I begin the new year on my little blog in a somewhat shocking way. Hold on, people. Yes, it's nonfiction! Gasp! I know, I know. But, the world of teaching Common Core State Standards is impacting my life in a major way. As a result of adjusting to the new demands of nonfiction in my classroom, I've been searching for nonfiction books that I really wanted to read. I know my strengths, and they aren't being enthused about real life. However, I really can get behind anything including the word spy. So, obviously, I gave this one a whirl.
Spies of Mississippi: The True Story of the Spy Network that Tried to Destroy the Civil Rights Movement by Rick Bowers was a great way for me to dip my toes into the world of nonfiction. The book describes the intriguing story of many undercover agents, backroom deals, and jaw dropping plans the government of Mississippi employed to prevent advances in civil rights during the 1960's. I really liked that the book focused on the events that occurred in one state instead of an overview of the civil rights movement. This small focus allows readers to learn more about some of the lesser known civil rights crusaders who get lost in an overview.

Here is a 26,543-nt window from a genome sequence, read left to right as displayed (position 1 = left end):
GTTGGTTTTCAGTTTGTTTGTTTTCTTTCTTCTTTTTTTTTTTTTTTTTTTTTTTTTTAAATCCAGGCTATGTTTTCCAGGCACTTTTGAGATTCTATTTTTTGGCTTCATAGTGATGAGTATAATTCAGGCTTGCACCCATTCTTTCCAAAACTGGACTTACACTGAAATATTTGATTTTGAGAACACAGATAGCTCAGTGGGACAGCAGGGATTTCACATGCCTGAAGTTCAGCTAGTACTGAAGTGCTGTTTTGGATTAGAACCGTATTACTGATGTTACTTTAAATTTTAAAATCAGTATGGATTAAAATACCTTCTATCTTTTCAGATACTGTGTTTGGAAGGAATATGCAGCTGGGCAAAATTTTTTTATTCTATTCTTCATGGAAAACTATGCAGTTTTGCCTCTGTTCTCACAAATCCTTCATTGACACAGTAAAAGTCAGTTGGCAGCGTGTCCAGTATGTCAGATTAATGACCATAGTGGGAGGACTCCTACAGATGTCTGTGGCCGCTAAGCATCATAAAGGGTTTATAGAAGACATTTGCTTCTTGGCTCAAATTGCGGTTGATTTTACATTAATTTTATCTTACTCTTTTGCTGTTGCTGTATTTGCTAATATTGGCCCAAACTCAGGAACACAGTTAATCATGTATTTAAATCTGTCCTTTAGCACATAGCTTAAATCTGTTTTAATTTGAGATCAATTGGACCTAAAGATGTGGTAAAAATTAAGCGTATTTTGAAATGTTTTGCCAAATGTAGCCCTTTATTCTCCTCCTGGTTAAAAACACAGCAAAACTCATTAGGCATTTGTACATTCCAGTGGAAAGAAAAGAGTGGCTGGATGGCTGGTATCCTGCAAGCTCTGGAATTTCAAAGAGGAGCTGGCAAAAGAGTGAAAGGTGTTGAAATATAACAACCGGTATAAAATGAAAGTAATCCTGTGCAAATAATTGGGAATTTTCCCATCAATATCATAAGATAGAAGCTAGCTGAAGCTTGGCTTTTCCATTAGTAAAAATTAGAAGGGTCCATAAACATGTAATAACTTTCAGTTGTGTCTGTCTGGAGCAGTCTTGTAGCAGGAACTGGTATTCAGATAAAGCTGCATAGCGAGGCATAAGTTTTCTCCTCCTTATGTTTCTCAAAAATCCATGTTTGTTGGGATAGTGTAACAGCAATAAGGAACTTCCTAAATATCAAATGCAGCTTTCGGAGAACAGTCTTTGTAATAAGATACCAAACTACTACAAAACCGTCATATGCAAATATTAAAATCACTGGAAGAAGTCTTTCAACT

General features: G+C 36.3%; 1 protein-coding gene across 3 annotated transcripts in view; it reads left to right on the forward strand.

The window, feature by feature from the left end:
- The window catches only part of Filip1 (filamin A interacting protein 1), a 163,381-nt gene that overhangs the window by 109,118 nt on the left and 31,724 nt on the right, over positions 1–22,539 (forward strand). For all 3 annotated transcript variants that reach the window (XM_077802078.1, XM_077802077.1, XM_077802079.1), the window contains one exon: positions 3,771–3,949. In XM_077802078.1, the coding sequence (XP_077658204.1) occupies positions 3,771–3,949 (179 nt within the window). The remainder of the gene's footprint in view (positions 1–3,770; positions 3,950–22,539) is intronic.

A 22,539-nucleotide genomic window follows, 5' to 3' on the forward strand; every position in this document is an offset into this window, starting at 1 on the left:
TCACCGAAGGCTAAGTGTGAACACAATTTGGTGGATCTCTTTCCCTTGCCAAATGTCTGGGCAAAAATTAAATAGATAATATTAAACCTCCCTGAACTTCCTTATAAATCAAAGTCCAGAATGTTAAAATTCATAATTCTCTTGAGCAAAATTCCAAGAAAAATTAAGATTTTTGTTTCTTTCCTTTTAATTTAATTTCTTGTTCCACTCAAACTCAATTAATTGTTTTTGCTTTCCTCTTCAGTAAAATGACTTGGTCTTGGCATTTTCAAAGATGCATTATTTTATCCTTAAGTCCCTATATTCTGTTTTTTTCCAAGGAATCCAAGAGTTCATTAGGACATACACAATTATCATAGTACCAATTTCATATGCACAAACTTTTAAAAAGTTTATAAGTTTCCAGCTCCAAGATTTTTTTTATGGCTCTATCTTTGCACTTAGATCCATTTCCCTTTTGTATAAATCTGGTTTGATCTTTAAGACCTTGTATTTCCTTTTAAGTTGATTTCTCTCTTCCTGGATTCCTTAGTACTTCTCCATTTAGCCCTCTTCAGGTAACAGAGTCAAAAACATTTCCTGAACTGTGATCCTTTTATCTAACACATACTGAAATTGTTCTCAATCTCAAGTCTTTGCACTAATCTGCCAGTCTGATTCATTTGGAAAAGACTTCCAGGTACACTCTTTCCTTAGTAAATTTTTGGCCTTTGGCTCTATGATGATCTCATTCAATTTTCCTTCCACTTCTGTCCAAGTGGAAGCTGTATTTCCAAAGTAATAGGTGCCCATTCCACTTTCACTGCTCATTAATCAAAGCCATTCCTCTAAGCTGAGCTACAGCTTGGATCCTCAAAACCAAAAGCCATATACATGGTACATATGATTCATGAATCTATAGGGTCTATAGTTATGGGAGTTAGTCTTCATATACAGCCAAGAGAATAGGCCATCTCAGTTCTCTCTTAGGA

Also, all the chapters are fairly short and have wonderfully interesting titles including words like clandestine. Speaking of word choice, this book offers oodles of excellent vocabulary words as well as challenging sentence structure. I plan to use this book with my classes in early February. I am excited to see their responses. They, like me, are intrigued by the title. Some students have seen the book in my classroom have said, "Hey, when are we reading that spy book?" If you speak middle school, this is the equivalent of an adult saying, "Please, please, please, let me borrow this book with the most fascinating title I've ever heard!" True.